Removal of St. Christopher as a Saint


#1

Just heard about this tidbit that maybe most of you have heard of was that St. Christopher was deemed not a saint when they redid the calander

source: catholic.org/saints/saint.php?saint_id=36

Was this an infalliable move should we not venerate or ask for intersession for St. Christopher …er i mean Christopher


#2

No, he is still a Saint, just not on the calendar of saints. There are many saints not on the calendar. He wasn’t uncanonized.


#3

There’s only so many Saints we can celebrate–I think it’s best to use the space for those saints who we know something about and from whom we can model our lives, rather than some we really don’t know much about.

As was said before, he wasn’t un-canonized, he was just dropped from the calendar. He’s basically treated like a “Blessed”

From the article:

“Christopher’s cult was not suppressed but it is confined to local calendars (those for a diocese, country, or so forth).”


#4

It’s not that he’s no longer a saint, nor even that he no longer has a feastday (he still does, on 25th July). Simply that his feastday is no longer an obligatory celebration throughout the worldwide church. There are plenty of other saints in the same situation.

Of course there are places, like churches named after him or dioceses that are under his patronage, that can and do still celebrate his feastday. So have a happy name day on 25th July in good health, ChristopherM!


#5

I believe St. Patrick falls into this situation as well.


#6

No, he’s there in the Universal calendar on March 17.


#7

There was a furor about this in the 80s if I recall. St. Patrick was removed along with St. Christopher. He may have been put back.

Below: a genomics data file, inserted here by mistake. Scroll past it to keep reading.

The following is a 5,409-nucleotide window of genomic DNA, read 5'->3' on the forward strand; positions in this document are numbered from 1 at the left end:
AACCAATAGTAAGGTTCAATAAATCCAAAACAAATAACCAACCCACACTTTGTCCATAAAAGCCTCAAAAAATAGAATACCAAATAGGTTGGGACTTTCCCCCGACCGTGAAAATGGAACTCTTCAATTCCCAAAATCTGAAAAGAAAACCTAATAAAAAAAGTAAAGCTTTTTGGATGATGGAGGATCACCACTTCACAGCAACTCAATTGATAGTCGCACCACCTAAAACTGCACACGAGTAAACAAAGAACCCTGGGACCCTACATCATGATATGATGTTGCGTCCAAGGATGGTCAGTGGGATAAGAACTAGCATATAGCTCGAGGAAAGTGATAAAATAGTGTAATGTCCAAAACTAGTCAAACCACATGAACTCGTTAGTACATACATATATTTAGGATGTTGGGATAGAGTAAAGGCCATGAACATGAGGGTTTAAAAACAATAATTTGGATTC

#8

Nah, Patrick was there in 1969, and always stayed. He’s optional though.


#9

He was merely removed from the Calendar of Saints. No need to throw away your St Christopher medal.


#10

No one did and no one would dare remove St. Patrick from the calandar. You’d have heard the Irish screams from Antarctica!

John


#11

Actually, Father Bugnini’s Commission recommended that Patrick be cut.


#12

Ah, life before the internet! There was a controversy and I have to think it was some time in the 80s. People were up in arms because St. Christopher and St. Patrick were removed. There were discussions as to whether or not either saint was an historical reality. I wouldn’t even begin to know how to do a search on that but I do remember the outcry. Anyone know how to do this?


#13

That reminds me: I’ve never seen a Proper Office for St. Christopher since he’s alway commemorated and only at Lauds. Does anyone have one?


#14

Never seen one. One probably exists…though I never saw it.


#15

Here’s a quote:

Preferring the ferial office over the saint’s feast. Dom Guéranger goes on to describe the moves of the Jansenists as follows: “The calendar would then be purged, and the aim, acknowledged by Grancolas (1727) and his accomplices, would be to make the clergy prefer the ferial office to that of the saints. What a pitiful spectacle! To see the putrid principles of Calvinism, so vulgarly opposed to those of the Holy See, which for two centuries has not ceased fortifying the Church’s calendar with the inclusion’ of new protectors, penetrate into our churches!”